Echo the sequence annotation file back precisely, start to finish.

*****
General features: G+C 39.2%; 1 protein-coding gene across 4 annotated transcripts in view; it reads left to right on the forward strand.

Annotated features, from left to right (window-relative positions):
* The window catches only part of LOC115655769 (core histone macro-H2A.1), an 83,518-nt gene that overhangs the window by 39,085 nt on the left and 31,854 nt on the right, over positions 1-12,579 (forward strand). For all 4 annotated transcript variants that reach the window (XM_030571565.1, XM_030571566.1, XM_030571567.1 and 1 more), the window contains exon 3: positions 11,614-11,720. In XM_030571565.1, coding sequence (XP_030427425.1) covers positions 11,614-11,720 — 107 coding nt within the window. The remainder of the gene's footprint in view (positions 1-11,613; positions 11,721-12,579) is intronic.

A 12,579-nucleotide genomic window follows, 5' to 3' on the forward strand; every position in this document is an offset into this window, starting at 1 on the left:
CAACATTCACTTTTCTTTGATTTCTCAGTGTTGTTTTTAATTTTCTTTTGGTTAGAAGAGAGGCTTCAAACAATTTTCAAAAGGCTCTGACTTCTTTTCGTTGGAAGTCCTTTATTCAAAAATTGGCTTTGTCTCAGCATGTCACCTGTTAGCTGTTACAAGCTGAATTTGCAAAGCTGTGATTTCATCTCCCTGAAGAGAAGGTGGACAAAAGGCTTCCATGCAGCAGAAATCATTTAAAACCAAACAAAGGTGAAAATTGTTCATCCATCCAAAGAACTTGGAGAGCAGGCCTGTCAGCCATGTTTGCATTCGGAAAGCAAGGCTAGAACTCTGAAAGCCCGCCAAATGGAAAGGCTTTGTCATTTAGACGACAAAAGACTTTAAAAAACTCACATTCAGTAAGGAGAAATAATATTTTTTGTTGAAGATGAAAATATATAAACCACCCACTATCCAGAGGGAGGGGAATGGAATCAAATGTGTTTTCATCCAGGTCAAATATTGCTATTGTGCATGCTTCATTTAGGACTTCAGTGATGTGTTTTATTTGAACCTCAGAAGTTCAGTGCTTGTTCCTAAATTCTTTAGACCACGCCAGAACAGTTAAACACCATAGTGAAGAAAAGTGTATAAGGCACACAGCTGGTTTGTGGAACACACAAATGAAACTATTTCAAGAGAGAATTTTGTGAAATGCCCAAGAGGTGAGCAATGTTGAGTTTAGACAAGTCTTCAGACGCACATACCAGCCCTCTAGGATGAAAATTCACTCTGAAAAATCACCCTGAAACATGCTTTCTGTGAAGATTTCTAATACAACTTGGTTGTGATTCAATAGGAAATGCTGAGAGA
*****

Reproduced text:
General features: G+C 39.2%; 1 protein-coding gene across 4 annotated transcripts in view; it reads left to right on the forward strand.

Annotated features, from left to right (window-relative positions):
* The window catches only part of LOC115655769 (core histone macro-H2A.1), an 83,518-nt gene that overhangs the window by 39,085 nt on the left and 31,854 nt on the right, over positions 1-12,579 (forward strand). For all 4 annotated transcript variants that reach the window (XM_030571565.1, XM_030571566.1, XM_030571567.1 and 1 more), the window contains exon 3: positions 11,614-11,720. In XM_030571565.1, coding sequence (XP_030427425.1) covers positions 11,614-11,720 — 107 coding nt within the window. The remainder of the gene's footprint in view (positions 1-11,613; positions 11,721-12,579) is intronic.

A 12,579-nucleotide genomic window follows, 5' to 3' on the forward strand; every position in this document is an offset into this window, starting at 1 on the left:
CAACATTCACTTTTCTTTGATTTCTCAGTGTTGTTTTTAATTTTCTTTTGGTTAGAAGAGAGGCTTCAAACAATTTTCAAAAGGCTCTGACTTCTTTTCGTTGGAAGTCCTTTATTCAAAAATTGGCTTTGTCTCAGCATGTCACCTGTTAGCTGTTACAAGCTGAATTTGCAAAGCTGTGATTTCATCTCCCTGAAGAGAAGGTGGACAAAAGGCTTCCATGCAGCAGAAATCATTTAAAACCAAACAAAGGTGAAAATTGTTCATCCATCCAAAGAACTTGGAGAGCAGGCCTGTCAGCCATGTTTGCATTCGGAAAGCAAGGCTAGAACTCTGAAAGCCCGCCAAATGGAAAGGCTTTGTCATTTAGACGACAAAAGACTTTAAAAAACTCACATTCAGTAAGGAGAAATAATATTTTTTGTTGAAGATGAAAATATATAAACCACCCACTATCCAGAGGGAGGGGAATGGAATCAAATGTGTTTTCATCCAGGTCAAATATTGCTATTGTGCATGCTTCATTTAGGACTTCAGTGATGTGTTTTATTTGAACCTCAGAAGTTCAGTGCTTGTTCCTAAATTCTTTAGACCACGCCAGAACAGTTAAACACCATAGTGAAGAAAAGTGTATAAGGCACACAGCTGGTTTGTGGAACACACAAATGAAACTATTTCAAGAGAGAATTTTGTGAAATGCCCAAGAGGTGAGCAATGTTGAGTTTAGACAAGTCTTCAGACGCACATACCAGCCCTCTAGGATGAAAATTCACTCTGAAAAATCACCCTGAAACATGCTTTCTGTGAAGATTTCTAATACAACTTGGTTGTGATTCAATAGGAAATGCTGAGAGA